I found this passage on the internet recently:
A university student while visiting Gasan asked him: "Have you ever read the Christian Bible?"
"No, read it to me," said Gasan.
The student opened the Bible and read from St. Matthew: "And why take ye thought for rainment? Consider the lilies of the field, how they grow. They toil not, neither do they spin, and yet I say unto you that even Solomon in all his glory was not arrayed like one of these... Take therefore no thought for the morrow, for the morrow shall take thought for the things of itself."
Gasan said: "Whoever uttered those words I consider an enlightened man."
The student continued reading: "Ask and it shall be given you, seek and ye shall find, knock and it shall be opened unto you. For everyone that asketh receiveth, and he that seeketh findeth, and to him that knocketh, it shall be opened."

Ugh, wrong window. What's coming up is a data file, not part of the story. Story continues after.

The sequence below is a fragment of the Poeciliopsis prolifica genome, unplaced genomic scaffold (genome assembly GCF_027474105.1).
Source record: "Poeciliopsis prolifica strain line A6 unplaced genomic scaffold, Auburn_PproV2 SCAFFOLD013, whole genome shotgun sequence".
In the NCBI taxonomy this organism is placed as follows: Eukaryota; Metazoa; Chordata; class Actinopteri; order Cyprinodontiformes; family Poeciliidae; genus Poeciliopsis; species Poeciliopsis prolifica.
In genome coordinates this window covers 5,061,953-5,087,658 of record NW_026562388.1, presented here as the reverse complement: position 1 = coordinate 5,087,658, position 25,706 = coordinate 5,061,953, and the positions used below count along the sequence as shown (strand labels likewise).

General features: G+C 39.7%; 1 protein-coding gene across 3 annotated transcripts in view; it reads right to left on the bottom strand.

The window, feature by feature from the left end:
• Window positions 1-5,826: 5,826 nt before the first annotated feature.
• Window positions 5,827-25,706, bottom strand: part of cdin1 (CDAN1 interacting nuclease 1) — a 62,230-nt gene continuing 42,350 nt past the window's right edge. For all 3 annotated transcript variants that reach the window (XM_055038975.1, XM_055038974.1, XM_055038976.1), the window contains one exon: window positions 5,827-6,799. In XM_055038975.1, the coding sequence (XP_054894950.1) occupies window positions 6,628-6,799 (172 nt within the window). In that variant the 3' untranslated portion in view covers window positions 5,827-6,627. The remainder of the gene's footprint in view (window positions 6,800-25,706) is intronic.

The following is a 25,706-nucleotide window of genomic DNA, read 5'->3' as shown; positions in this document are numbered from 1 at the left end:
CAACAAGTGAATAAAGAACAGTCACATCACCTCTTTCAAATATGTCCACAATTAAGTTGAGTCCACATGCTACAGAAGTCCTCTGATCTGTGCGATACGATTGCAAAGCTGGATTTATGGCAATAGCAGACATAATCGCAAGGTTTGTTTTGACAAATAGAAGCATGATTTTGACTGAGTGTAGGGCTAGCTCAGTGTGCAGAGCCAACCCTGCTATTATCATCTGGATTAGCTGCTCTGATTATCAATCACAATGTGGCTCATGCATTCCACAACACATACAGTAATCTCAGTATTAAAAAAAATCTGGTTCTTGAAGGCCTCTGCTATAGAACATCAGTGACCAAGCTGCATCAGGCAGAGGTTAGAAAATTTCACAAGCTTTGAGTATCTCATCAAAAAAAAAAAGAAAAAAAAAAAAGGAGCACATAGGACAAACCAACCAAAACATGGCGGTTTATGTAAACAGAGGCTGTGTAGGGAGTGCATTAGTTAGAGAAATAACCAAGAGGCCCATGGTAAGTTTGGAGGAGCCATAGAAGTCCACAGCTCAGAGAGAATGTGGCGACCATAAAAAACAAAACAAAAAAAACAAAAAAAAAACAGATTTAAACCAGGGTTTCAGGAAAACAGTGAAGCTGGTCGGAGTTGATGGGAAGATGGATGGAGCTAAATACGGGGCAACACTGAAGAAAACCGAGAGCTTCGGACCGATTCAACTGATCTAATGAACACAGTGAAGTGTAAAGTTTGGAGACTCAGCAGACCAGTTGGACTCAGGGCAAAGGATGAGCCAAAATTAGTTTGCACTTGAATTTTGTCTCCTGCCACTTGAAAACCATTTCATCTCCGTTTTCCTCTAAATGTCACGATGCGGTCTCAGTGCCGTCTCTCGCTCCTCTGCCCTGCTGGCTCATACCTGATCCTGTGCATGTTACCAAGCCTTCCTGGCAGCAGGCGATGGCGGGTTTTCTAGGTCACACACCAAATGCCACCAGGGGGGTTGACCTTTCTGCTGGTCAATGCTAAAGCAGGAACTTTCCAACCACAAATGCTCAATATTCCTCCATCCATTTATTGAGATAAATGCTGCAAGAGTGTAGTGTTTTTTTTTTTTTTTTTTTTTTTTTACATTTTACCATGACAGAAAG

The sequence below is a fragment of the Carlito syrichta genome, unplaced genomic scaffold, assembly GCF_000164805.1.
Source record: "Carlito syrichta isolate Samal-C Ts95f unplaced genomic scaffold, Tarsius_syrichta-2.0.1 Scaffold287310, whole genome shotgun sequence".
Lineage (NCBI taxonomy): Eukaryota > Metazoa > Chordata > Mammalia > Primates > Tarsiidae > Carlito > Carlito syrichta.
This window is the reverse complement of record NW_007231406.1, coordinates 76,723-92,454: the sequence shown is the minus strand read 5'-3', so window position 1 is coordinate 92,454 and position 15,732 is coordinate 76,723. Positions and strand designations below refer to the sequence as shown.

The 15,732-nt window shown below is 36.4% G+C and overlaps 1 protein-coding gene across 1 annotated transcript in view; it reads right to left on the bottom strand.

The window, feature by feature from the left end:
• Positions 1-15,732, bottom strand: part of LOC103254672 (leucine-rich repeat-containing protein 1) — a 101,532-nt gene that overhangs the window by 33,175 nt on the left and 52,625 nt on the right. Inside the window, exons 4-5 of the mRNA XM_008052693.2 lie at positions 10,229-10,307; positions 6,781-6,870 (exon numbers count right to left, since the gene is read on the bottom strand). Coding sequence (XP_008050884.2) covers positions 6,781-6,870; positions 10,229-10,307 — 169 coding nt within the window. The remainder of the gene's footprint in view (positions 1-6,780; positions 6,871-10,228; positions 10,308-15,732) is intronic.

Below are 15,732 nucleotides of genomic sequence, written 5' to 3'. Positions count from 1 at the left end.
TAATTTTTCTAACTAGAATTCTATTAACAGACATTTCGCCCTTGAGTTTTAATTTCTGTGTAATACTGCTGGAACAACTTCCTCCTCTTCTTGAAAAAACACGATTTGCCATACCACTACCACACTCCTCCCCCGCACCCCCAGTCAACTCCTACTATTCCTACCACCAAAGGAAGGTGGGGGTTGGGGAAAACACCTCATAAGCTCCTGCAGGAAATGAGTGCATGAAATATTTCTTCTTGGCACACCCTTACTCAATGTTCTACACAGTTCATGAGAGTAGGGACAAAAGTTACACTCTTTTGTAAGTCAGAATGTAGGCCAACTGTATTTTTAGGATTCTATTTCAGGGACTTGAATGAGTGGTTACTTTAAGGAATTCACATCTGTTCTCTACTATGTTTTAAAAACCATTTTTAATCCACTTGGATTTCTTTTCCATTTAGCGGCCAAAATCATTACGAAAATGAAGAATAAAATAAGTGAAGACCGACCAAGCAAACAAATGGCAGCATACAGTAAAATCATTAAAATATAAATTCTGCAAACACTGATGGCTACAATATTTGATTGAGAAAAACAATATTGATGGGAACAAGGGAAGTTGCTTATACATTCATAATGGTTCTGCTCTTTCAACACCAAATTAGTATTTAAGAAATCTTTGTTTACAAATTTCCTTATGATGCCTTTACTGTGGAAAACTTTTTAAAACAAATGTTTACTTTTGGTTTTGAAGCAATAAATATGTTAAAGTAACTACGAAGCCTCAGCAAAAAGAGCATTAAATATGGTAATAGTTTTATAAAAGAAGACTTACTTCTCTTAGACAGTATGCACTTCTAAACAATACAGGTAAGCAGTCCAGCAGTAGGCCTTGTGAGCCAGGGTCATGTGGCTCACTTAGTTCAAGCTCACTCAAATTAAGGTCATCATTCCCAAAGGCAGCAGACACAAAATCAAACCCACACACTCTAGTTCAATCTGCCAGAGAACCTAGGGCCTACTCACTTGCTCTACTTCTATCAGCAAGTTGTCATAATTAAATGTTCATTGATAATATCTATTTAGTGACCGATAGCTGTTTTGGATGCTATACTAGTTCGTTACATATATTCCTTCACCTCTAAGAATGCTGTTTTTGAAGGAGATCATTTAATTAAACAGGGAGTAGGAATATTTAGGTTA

Gasan remarked: "That is excellent. Whoever said that is not far from Buddhahood."
This passage is particularly relevant for anyone from the West who seeks to visit the East. I make no religious endorsement whatsoever about the passage; I wish only to explain that the man Gasan is from a different culture than that which produced the Christian Bible - yet he appreciates what he hears. A wise man is able to see value in things that are beyond his own sphere of influence or sphere of thought. It is very important to keep in mind when you are visiting another country that there is value in opinions which are not your own. Perhaps you may experience a heightened sense of value precisely because they are not your own.I have experienced the clashing of cultures during my time here in Japan. I have not met each clash with dignity and openness I am ashamed to admit. I like to think, however, that as my time here winds on, I open more and more to ideas that are not my own.
Just a bit of advice about life in another country.